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Missoula versus New York

February 28, 2022 | Vaughn J. Mantor

Rest easy; there’s no fight – figurative or literal – between Missoula and the behemoth of the East.

It’s about traffic.

Missoula has been growing. From 1990 to 2021 Missoula’s population grew 58.5%, from 48,430 to 76,784. That’s about 9,500 new households. That’s more than 10,000 additional cars. The roadways and traffic flows that worked in 1990 are not sufficient for 2022 and beyond. So a few years ago, the city government began to plan changes to the area North of the Clark Fork River near the Higgins Avenue Bridge as a part of Missoula’s redevelopment plan.

Documents written by the engineering company HDR show the extent of the area slated for change. A map of the area, extracted from the HDR documents, is shown below. The broad, pink lines show the primary traffic routes. The total length of the roadway affected by the proposed changes is 1.4 miles and includes eleven intersections – identified by the blue, dashed circles – all of which are on primary vehicular routes.

In projects like this, the number of competing and interrelated interests increases exponentially as the size of the project. In this medium-sized project, just the traffic design must take into account the interrelated concerns of:

  • intersection geometry,

  • turning movements,

  • the number of accidents at intersections and roadway locations,

  • parking,

  • pedestrians’ and bicyclists’ movements,

  • public transit operation,

  • air quality regulations,

  • the very close Interstate 90 connection,

  • and the concerns of the residents.

Even simple-looking projects are complex.

For the reasons outlined below, the city of Missoula and the surveyor, IMEG Corp., asked Verify 3D to laser scan the eleven affected intersections.

No one who is familiar with such urban projects will be surprised that surveying the area is an essential part of the work. However, many might be surprised to learn that the laser scanning of the area preceded the survey. The mathematics we apply to the data obtained from laser scanning makes this possible, even desirable in some cases.

How does this work? When Verify 3D laser scans the area, we pay close attention to certain, immovable locations such as the corner of a building’s foundation, and we leave permanent markers for the surveyors. The permanent markers are mathematically connected to all the laser scanning data. When the surveyor determines the coordinates of the markers, based on the coordinate system in use for the area, e.g. state plane, then all the laser scanning data is mathematically adjusted and aligned with the surveyor’s work. The wonders of computers.

But the question might be posed, “Why laser scan at all if surveying is to be done?” Safety. Accuracy. Completeness.

Safety. As we have done on similar projects, we can laser scan when traffic is light, and because we almost never leave the public sidewalks, we have no effect on traffic; no orange cones, no closure of lanes. (See the 90 second video, Hot, Cold, Far, Dangerous here.) This allows the surveyor to focus his attention on the precise alignment of the coordinate system, and then the laser scanning data, aligned to the coordinate system, fills in many details that would be tedious or time consuming or dangerous for the surveyor to do.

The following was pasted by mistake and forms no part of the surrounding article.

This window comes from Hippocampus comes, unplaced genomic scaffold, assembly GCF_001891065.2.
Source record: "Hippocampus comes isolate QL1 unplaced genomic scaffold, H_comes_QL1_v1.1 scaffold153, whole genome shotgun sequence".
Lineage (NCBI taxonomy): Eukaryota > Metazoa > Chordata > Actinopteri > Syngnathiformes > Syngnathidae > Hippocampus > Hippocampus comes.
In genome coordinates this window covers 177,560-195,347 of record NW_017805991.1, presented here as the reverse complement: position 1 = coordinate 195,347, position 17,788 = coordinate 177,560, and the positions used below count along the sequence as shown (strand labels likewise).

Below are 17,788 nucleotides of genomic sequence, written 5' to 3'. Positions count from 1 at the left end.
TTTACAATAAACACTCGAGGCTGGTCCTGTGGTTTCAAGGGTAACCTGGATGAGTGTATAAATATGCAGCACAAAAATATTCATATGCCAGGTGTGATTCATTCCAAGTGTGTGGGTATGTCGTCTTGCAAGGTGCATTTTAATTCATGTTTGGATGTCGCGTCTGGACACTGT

Accuracy. A million measurements per second, each with an accuracy of 1/4 inch (6.4 mm), gives everyone working on the project a much more accurate understanding of the area. For example, as you look at the first image below, from Google Earth Pro, can you tell exactly how long is the opening below the curb that directs water into the storm drain? It’s the part that’s painted yellow under the stop sign. And what is its spatial relation to the manhole cover? Looking at the point cloud (the next image) or the CAD model on a computer screen, a couple of mouse clicks answer these and many more questions.

Completeness. Notice the irregular, overhead wires in the images above and below. These are generally not surveyed, and usually not needed in the CAD models of intersections and roadways, but they are in the point cloud, along with everything else. So when engineers plan and constructors erect, they know what heights may lead to problems at any intersection. The same goes for overhead branches and signal lights. And all of these questions are answered without the need for a trip to the site. The savings in travel time alone are substantial.

Another advantage of this technology. There is no more accurate, faster method of building the computer models that have become essential to design, engineering, and construction in civil and urban settings. Any other approach is deficient in one way or another.

Hey, New York! Missoula is using the most advanced, sophisticated technology available anywhere to plan their downtown traffic flow and the changes to their town. The Big Apple has nothing on Missoula, except it does not sit inside the biggest volcano on the continent. (See Faithful to Old Faithful here.)`

If you’d like a personal exploration or demonstration of the ways laser scanning can help you, or if you’d like to speak with one of our clients, see our contact information below.

Because our experience in this technology dates to 2002, Verify 3D knows the most appropriate equipment to use on each project and how to use it for the best benefit to our clients. For this project we used a Leica laser scanner, a P-30, and Leica Cyclone software for registration. Per contract, Verify 3D delivered ReCap point clouds, and an AutoCAD Civil 3D Surface model with feature lines.

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